With the prime minister revealing the ‘deal’ that sees Novo Banco finally under new ownership, his PS Socialist party have dubbed it the “least bad option” for a €4.9 million hot potato.
Nevertheless, the government’s left-wing ‘partners’ who put the Socialists into power, do not agree.
Bloco de Esquerda through Mariana Mortágua claims the deal simply “pushes the problem forwards by a few years” and that ultimately taxpayers will be left holding a very expensive can.
The full details of the sale will be analysed by tomorrow (Saturday) morning, but focus now is on whether António Costa’s assurances that there will be no direct or indirect impacts on public accounts, or the country’s taxpayers, can truly be taken at face value.
Initial reports would suggest that they can’t.
Observador for example puts it starkly: American equity fund Lone Star “will control 75% of Novo Banco after injecting into it €1 billion euros. The State will cover credit risks with a guarantee of €4 billion. The government always guaranteed that it would not concede any guarantees”.
And the biggest problem with all this, explains the news site, is that the ‘guarantee’ (which the State always said it would not concede) will come from the Resolution Fund which “does not have any money”.
In other words, “there could be the need to use public funds to lend the Resolution Fund money so that it could support losses”.
As the Resolution Fund is run by the Bank of Portugal and made up with money from the nation’s (beleaguered) banks, Observador traces a scenario in which “the banks will have to repay the loan, but at a controlled rhythm (€200 million per year) and with deadlines that could be prolonged for 30 years”.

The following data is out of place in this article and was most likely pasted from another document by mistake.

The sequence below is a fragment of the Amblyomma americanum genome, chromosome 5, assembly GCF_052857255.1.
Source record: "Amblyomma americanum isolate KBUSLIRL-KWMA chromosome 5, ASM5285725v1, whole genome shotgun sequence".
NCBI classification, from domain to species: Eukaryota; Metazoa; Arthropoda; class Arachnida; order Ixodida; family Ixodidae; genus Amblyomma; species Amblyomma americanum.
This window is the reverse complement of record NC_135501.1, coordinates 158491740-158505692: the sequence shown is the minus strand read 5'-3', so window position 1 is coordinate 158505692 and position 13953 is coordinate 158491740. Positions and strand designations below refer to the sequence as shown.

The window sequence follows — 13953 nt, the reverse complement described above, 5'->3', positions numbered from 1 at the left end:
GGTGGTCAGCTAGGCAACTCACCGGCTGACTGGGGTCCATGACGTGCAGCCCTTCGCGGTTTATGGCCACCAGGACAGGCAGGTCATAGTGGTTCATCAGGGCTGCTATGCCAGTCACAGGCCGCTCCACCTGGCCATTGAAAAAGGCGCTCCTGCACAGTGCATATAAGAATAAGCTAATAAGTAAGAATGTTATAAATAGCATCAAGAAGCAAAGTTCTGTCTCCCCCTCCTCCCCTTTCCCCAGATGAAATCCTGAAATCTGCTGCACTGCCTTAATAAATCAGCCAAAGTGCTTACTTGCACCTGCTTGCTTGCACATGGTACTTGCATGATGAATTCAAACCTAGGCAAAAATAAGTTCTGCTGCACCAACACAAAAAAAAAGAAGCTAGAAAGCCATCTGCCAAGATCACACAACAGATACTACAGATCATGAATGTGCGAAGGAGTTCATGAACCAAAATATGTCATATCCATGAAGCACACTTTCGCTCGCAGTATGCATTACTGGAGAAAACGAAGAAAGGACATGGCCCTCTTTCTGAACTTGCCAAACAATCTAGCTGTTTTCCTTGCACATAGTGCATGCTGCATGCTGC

Clear as mud? This story will slosh through the weekend, but it is unlikely to get any prettier.
Reports stress that the deal still needs to be given necessary authorisation from the European Central Bank and Brussels, and possibly even more importantly there needs to be a €500 million voluntary bond swap.
For anyone who does not understand what this means, Público describes is as a “kind of sword above the head of current Novo Banco investors: if the operation fails, the bank will be without a buyer, and the deal at risk of failure”.
The bond swap “could be a revision of maturities, interest payments or even a haircut – partial payment of value of the debt”.
Live-streaming the prime minister’s presentation of the deal this evening, RTP added that not only are the government’s left-wing supporters against it, 400 “small investors” who lost a combined fortune with the collapse of BES are calling on Europe’s competitions authority to block the sale.
According to a communiqué by MRA Advogados (Miguel Reis & Associates), the Consortium for the Defence of BES Investors (CDIBES) maintains that “the government cannot sell what is not theirs nor the State’s” and that “the objective of resolution has failed in every way”.
Calling the situation “scandalous”, CDIBES says it could take the issue to the Tribunal of Justice, says Observador.
Mariana Mortágua has meantime told journalists that the government should be referring the deal to parliament for much more detailed discussion.
On Saturday morning, ‘people’s daily’ Correio da Manhã explained the sale in ‘layman’s terms’ in a story that begins with the detail that Lone Star will be paid from paying any taxes in Portugal for 10 years – even though profits could start coming through by 2019.
As to the nuts and bolts of the sale, CM says: “It is as if a citizen invested €490,000 in a house, and less than two years later gave three bedrooms to an investor who paid the owner nothing, but simply promised to inject €100,000 in two phases, the first being of €75,000. Meantime, the original owner retains the ‘risks of the deal’ if anything goes wrong.
“Could it be worse?” Deputy director Armando Esteves Pereira queries. “It could. But this is a bad deal, and for the Lone Star fund it is an opportunity”.